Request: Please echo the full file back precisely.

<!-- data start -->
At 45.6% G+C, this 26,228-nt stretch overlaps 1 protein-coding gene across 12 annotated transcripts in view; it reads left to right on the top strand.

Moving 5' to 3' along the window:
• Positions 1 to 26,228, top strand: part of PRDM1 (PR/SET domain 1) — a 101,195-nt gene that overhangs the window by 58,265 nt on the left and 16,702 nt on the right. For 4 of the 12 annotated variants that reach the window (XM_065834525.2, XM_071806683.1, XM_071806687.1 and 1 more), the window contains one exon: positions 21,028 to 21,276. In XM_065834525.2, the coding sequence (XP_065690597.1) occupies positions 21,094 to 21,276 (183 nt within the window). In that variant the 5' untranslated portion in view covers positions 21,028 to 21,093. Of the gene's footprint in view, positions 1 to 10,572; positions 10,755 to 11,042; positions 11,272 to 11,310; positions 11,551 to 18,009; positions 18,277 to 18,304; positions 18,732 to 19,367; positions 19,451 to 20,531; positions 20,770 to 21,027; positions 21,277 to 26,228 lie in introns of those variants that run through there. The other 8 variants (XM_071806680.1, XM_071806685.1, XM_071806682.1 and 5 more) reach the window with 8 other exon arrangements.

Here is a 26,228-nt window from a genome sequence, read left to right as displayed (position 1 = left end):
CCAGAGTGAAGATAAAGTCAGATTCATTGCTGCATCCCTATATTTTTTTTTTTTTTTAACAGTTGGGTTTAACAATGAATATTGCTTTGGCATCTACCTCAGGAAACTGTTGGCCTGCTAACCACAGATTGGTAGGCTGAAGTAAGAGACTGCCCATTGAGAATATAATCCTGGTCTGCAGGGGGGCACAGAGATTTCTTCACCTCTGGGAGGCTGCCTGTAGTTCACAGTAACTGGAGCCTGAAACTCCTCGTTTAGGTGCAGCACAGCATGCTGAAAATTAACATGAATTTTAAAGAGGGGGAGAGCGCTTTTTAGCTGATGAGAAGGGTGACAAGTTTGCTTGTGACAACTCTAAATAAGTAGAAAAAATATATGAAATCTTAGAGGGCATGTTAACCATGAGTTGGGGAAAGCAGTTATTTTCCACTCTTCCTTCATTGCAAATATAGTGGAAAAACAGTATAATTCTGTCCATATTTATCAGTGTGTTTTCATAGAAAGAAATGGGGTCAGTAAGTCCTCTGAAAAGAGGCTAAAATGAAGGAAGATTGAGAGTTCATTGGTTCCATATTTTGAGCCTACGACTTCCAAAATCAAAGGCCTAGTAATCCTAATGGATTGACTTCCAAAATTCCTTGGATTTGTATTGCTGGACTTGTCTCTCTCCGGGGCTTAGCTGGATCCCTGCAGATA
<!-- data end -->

At 45.6% G+C, this 26,228-nt stretch overlaps 1 protein-coding gene across 12 annotated transcripts in view; it reads left to right on the top strand.

Moving 5' to 3' along the window:
• Positions 1 to 26,228, top strand: part of PRDM1 (PR/SET domain 1) — a 101,195-nt gene that overhangs the window by 58,265 nt on the left and 16,702 nt on the right. For 4 of the 12 annotated variants that reach the window (XM_065834525.2, XM_071806683.1, XM_071806687.1 and 1 more), the window contains one exon: positions 21,028 to 21,276. In XM_065834525.2, the coding sequence (XP_065690597.1) occupies positions 21,094 to 21,276 (183 nt within the window). In that variant the 5' untranslated portion in view covers positions 21,028 to 21,093. Of the gene's footprint in view, positions 1 to 10,572; positions 10,755 to 11,042; positions 11,272 to 11,310; positions 11,551 to 18,009; positions 18,277 to 18,304; positions 18,732 to 19,367; positions 19,451 to 20,531; positions 20,770 to 21,027; positions 21,277 to 26,228 lie in introns of those variants that run through there. The other 8 variants (XM_071806680.1, XM_071806685.1, XM_071806682.1 and 5 more) reach the window with 8 other exon arrangements.

Here is a 26,228-nt window from a genome sequence, read left to right as displayed (position 1 = left end):
CCAGAGTGAAGATAAAGTCAGATTCATTGCTGCATCCCTATATTTTTTTTTTTTTTTAACAGTTGGGTTTAACAATGAATATTGCTTTGGCATCTACCTCAGGAAACTGTTGGCCTGCTAACCACAGATTGGTAGGCTGAAGTAAGAGACTGCCCATTGAGAATATAATCCTGGTCTGCAGGGGGGCACAGAGATTTCTTCACCTCTGGGAGGCTGCCTGTAGTTCACAGTAACTGGAGCCTGAAACTCCTCGTTTAGGTGCAGCACAGCATGCTGAAAATTAACATGAATTTTAAAGAGGGGGAGAGCGCTTTTTAGCTGATGAGAAGGGTGACAAGTTTGCTTGTGACAACTCTAAATAAGTAGAAAAAATATATGAAATCTTAGAGGGCATGTTAACCATGAGTTGGGGAAAGCAGTTATTTTCCACTCTTCCTTCATTGCAAATATAGTGGAAAAACAGTATAATTCTGTCCATATTTATCAGTGTGTTTTCATAGAAAGAAATGGGGTCAGTAAGTCCTCTGAAAAGAGGCTAAAATGAAGGAAGATTGAGAGTTCATTGGTTCCATATTTTGAGCCTACGACTTCCAAAATCAAAGGCCTAGTAATCCTAATGGATTGACTTCCAAAATTCCTTGGATTTGTATTGCTGGACTTGTCTCTCTCCGGGGCTTAGCTGGATCCCTGCAGATA